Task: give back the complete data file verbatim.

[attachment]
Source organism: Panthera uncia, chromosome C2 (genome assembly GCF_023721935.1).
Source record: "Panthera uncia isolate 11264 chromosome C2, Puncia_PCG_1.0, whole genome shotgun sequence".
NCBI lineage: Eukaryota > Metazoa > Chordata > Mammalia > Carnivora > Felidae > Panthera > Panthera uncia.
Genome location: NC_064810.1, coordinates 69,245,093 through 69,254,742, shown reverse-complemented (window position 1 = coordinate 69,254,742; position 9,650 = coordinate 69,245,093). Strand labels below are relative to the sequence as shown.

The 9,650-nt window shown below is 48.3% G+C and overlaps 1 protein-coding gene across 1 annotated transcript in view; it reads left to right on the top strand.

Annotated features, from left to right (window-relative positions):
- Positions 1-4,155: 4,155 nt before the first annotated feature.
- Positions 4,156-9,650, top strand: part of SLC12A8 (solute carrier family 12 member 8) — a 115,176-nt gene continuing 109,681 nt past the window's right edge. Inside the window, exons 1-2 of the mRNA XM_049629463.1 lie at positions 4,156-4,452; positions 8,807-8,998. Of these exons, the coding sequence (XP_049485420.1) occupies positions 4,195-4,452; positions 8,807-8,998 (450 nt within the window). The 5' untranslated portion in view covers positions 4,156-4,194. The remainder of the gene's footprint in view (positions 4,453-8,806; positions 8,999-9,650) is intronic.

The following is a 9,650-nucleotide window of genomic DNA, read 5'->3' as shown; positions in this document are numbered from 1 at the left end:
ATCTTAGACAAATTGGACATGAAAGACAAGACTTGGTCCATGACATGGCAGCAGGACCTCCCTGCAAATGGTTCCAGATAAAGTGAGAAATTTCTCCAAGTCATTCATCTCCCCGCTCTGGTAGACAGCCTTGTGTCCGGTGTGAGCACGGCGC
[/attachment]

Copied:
Source organism: Panthera uncia, chromosome C2 (genome assembly GCF_023721935.1).
Source record: "Panthera uncia isolate 11264 chromosome C2, Puncia_PCG_1.0, whole genome shotgun sequence".
NCBI lineage: Eukaryota > Metazoa > Chordata > Mammalia > Carnivora > Felidae > Panthera > Panthera uncia.
Genome location: NC_064810.1, coordinates 69,245,093 through 69,254,742, shown reverse-complemented (window position 1 = coordinate 69,254,742; position 9,650 = coordinate 69,245,093). Strand labels below are relative to the sequence as shown.

The 9,650-nt window shown below is 48.3% G+C and overlaps 1 protein-coding gene across 1 annotated transcript in view; it reads left to right on the top strand.

Annotated features, from left to right (window-relative positions):
- Positions 1-4,155: 4,155 nt before the first annotated feature.
- Positions 4,156-9,650, top strand: part of SLC12A8 (solute carrier family 12 member 8) — a 115,176-nt gene continuing 109,681 nt past the window's right edge. Inside the window, exons 1-2 of the mRNA XM_049629463.1 lie at positions 4,156-4,452; positions 8,807-8,998. Of these exons, the coding sequence (XP_049485420.1) occupies positions 4,195-4,452; positions 8,807-8,998 (450 nt within the window). The 5' untranslated portion in view covers positions 4,156-4,194. The remainder of the gene's footprint in view (positions 4,453-8,806; positions 8,999-9,650) is intronic.

The following is a 9,650-nucleotide window of genomic DNA, read 5'->3' as shown; positions in this document are numbered from 1 at the left end:
ATCTTAGACAAATTGGACATGAAAGACAAGACTTGGTCCATGACATGGCAGCAGGACCTCCCTGCAAATGGTTCCAGATAAAGTGAGAAATTTCTCCAAGTCATTCATCTCCCCGCTCTGGTAGACAGCCTTGTGTCCGGTGTGAGCACGGCGC